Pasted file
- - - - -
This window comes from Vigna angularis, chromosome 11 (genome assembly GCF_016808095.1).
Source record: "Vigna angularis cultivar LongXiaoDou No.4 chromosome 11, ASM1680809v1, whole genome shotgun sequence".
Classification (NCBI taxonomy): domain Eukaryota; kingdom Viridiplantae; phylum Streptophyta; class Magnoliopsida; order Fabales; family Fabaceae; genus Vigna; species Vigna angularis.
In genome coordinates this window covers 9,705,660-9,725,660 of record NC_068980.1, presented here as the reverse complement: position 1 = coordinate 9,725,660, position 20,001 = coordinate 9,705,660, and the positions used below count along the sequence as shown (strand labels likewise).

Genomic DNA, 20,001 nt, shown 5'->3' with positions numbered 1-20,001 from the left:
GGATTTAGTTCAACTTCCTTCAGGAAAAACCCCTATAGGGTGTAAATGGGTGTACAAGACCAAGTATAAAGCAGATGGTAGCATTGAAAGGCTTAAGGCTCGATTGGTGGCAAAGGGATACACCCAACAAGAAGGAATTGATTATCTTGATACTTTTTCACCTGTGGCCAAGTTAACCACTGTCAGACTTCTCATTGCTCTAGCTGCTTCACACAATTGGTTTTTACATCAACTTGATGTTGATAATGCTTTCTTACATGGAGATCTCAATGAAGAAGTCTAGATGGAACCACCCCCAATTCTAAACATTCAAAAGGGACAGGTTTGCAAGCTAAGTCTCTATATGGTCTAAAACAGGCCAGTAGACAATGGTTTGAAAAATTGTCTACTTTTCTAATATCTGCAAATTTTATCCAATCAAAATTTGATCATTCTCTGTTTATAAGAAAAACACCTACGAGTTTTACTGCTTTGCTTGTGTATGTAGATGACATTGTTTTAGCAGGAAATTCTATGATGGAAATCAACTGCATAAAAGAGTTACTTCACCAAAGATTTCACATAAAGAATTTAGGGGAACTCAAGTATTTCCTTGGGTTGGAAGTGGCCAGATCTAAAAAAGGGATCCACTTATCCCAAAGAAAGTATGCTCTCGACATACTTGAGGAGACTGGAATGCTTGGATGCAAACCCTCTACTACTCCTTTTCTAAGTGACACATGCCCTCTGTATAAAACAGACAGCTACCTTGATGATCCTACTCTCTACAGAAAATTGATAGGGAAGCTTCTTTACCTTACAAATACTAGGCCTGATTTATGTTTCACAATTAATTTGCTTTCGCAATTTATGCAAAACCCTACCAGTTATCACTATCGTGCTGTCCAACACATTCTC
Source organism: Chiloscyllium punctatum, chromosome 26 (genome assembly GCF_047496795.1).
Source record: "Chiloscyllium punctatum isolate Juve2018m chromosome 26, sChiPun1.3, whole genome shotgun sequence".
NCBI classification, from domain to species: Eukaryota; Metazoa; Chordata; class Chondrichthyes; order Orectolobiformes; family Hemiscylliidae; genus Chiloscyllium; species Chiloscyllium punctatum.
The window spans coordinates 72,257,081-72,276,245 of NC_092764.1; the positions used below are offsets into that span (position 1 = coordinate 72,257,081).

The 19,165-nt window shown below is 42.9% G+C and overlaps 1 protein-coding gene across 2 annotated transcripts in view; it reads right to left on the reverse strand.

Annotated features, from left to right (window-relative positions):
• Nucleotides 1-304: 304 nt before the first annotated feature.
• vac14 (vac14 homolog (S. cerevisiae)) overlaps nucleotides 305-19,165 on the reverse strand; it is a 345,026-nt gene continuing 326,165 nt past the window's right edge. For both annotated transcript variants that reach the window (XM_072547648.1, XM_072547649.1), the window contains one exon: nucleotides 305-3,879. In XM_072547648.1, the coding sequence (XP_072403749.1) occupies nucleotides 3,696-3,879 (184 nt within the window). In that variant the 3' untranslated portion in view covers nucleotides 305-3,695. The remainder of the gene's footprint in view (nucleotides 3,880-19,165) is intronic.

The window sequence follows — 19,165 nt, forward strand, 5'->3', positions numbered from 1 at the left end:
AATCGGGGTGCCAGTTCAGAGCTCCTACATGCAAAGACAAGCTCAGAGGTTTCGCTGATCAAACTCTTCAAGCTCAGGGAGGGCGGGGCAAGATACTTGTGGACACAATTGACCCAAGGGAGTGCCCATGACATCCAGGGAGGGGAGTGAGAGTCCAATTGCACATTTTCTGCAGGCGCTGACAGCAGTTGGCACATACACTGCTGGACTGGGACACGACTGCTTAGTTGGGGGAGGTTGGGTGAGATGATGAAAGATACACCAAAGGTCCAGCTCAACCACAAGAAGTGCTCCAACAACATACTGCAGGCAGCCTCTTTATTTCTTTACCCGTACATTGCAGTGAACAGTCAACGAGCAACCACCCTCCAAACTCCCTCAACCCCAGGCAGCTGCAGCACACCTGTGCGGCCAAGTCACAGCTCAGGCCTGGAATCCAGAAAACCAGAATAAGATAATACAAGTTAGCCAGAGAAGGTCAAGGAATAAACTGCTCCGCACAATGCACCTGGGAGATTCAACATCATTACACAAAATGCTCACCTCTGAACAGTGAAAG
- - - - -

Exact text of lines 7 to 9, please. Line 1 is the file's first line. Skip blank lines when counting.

Source organism: Chiloscyllium punctatum, chromosome 26 (genome assembly GCF_047496795.1).
Source record: "Chiloscyllium punctatum isolate Juve2018m chromosome 26, sChiPun1.3, whole genome shotgun sequence".
NCBI classification, from domain to species: Eukaryota; Metazoa; Chordata; class Chondrichthyes; order Orectolobiformes; family Hemiscylliidae; genus Chiloscyllium; species Chiloscyllium punctatum.